my $blessed = Scalar::Util::blessed $obj;
        bless {
            type    => $type,
            obj     => $obj,
            blessed => $blessed,
            isa     => $blessed && $obj->isa($type)
        } => $class
    sub blessed         {$_[0]{blessed}}
    sub type            {$_[0]{isa}}
    sub ref     {ref     $_[0]{obj}}
    sub defined {defined $_[0]{obj}}

    use overload fallback => 1,
                 bool     => sub {$_[0]{isa}};
    sub explain {
        my $self = shift;
        $self->type    ? "object is a $$self{type}" :
        $self->blessed ? "object is a $$self{blessed} not a $$self{type}" :
        $self->ref     ? "object is a reference, but is not blessed" :
        $self->defined ? "object is defined, but not a reference"
                       : "object is not defined"
my $isa = sub {ISA::Helper->new(@_)};

By placing the code reference in a scalar, it can be called on anything without error:

my @items = (
    bless( {} => 'Other::Pkg'),
    bless( {} => 'My::Obj'),

for (@items) {
    if (my $ok = $_->$isa('My::Obj')) {
        print 'ok: ', $ok->explain, "\n";
    } else {
        print 'error: ', $ok->explain, "\n";

print undef->$isa('anything?')->explain, "\n";

my $obj = bless {} => 'Obj';
print $obj->$isa('Obj'), "\n";

my $ref = {};
if (my $reason = $ref->$isa('Object')) {
    say "all is well"
} else {
    given ($reason) {
        when (not $_->defined) {say "not defined"}
        when (not $_->ref)     {say "not a reference"}
        when (not $_->blessed) {say "not a blessed reference"}
        when (not $_->type)    {say "not correct type"}

this prints:

error: object is not defined
error: object is defined, but not a reference
error: object is defined, but not a reference
error: object is a reference, but is not blessed
error: object is a Other::Pkg not a My::Obj
ok: object is a My::Obj
object is not defined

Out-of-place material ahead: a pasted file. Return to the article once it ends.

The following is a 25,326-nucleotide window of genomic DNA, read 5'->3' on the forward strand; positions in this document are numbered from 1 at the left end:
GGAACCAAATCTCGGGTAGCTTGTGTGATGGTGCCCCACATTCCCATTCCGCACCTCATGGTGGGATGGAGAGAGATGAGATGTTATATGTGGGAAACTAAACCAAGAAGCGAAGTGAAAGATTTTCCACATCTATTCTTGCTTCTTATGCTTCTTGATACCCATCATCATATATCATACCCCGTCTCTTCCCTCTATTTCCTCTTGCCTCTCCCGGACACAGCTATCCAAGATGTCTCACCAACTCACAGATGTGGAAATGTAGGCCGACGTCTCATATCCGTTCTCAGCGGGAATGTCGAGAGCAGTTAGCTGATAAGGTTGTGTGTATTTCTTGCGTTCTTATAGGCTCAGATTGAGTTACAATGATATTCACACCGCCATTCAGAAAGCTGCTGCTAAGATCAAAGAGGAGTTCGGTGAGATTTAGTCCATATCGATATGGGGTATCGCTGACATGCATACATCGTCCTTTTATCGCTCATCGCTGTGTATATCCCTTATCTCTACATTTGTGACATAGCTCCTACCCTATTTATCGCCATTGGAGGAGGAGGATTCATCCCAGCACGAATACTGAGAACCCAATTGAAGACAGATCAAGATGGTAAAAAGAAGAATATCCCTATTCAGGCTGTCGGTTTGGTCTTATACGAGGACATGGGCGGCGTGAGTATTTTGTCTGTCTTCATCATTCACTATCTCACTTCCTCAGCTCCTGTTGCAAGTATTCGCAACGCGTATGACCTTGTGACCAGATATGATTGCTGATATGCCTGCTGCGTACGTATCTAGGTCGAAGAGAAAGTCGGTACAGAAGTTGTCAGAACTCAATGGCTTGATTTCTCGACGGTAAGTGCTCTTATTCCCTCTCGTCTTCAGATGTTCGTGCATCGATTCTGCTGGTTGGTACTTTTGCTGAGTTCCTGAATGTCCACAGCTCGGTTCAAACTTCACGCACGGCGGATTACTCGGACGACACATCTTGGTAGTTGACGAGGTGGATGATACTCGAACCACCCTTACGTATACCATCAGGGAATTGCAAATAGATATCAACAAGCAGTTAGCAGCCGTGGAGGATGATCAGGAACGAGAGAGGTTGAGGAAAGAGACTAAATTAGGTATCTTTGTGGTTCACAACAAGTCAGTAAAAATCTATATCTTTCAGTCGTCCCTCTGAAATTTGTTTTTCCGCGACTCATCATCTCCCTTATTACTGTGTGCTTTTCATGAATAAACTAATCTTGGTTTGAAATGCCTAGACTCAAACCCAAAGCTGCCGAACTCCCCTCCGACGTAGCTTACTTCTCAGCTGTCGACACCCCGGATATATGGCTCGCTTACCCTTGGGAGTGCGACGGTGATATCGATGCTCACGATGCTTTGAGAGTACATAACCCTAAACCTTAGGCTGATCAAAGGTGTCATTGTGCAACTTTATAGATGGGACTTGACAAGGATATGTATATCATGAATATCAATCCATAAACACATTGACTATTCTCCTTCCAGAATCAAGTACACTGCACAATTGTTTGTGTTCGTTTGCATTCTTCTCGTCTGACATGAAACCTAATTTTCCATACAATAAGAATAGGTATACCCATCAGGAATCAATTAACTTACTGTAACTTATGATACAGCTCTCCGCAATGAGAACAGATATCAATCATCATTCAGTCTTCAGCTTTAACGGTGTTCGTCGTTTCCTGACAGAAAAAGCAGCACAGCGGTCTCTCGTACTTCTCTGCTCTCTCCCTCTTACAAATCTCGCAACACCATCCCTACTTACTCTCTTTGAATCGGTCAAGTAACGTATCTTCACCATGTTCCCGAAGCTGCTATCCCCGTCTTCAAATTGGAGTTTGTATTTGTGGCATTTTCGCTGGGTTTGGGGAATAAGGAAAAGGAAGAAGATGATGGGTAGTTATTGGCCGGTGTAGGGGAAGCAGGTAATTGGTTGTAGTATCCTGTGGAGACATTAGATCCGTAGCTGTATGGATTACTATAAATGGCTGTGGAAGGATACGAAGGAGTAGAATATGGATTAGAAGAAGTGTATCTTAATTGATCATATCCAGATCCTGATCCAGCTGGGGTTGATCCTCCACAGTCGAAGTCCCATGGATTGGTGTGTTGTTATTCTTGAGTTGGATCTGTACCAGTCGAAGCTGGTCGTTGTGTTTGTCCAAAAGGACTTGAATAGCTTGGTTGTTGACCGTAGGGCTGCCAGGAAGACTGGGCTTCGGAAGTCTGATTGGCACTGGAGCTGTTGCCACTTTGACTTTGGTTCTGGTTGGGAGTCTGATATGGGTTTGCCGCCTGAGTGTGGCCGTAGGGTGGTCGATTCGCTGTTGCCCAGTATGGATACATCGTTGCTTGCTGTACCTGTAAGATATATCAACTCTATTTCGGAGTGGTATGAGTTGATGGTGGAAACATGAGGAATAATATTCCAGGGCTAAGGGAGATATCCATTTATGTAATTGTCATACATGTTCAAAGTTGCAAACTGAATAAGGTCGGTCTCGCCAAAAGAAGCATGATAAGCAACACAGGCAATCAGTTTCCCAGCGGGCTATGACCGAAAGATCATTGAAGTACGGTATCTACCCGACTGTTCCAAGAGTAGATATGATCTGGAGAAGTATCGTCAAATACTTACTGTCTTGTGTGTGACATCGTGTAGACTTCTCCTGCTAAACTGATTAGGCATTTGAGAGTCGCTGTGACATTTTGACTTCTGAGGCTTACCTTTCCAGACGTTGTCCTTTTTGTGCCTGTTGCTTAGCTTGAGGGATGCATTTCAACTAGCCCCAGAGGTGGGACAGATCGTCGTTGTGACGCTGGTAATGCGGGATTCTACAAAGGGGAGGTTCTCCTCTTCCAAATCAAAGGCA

not a blessed reference

If anyone thinks this is actually useful, let me know, and I will put it up on CPAN.

share|improve this answer
Useful. I'd recommend CPAN. – DVK Jun 4 '13 at 10:46

This might sound a little bit harsh to Perl, but neither one of these is ideal. Both cover up the fact that objects are a tack on to Perl. The blessed idiom is wordy and contains more than a couple simple pieces.

blessed( $object ) && object->isa( 'Class' )

I would prefer something more like this:

object_isa( $object, 'Class' )

There is no logical operation to get wrong, and most of the unfit uses will be weeded out by the compiler. (Quotes not closed, no comma, parens not closed, calling object_ia instead...)

It would take undefined scalars, simple scalars (unless they are a classname that is a Class), unblessed references, and blessed references that do not extend 'Class' and tell you that no, they are not Class objects. Unless we want to go the route of autobox-ing everything, we're going to need a function that tells us simply.

Perhaps there might be a third parameter for $how_close, but there could also be something like this:

if ( my $ranking = object_isa( $object, 'Class' )) { 
else { 
   given ( $ranking ) { 
       when ( NOT_TYPE )    { ... }
       when ( NOT_BLESSED ) { ... }
       when ( NOT_REF )     { ... }
       when ( NOT_DEFINED ) { ... }

About the only way I can see that we could return this many unique falses is if $ranking was blessed into a class that overloaded the boolean operator to return false unless the function returned the one value indicating an ISA relationship.

However, it could have a few members: EXACTLY, INHERITS, 'IMPLEMENTS,AGGREGATESor evenMOCKS`

I get tired of typing this too:

$object->can( 'DOES' ) && $object->DOES( 'role' )

because I try to implement the future-facing DOES in lesser perls (on the idea that people might frown on my polluting UNIVERSAL) on them.

share|improve this answer
All of these points are near moot with Moose which provides a typing system that at the very least will keep non-objects out for you. (though all of these points are valid under the hood). – Evan Carroll Jun 4 '10 at 22:25
=> your answer inspired mine – Eric Strom Jun 5 '10 at 3:24
Its 2015 now, wheres the type hinting!?! – steve May 24 '15 at 23:31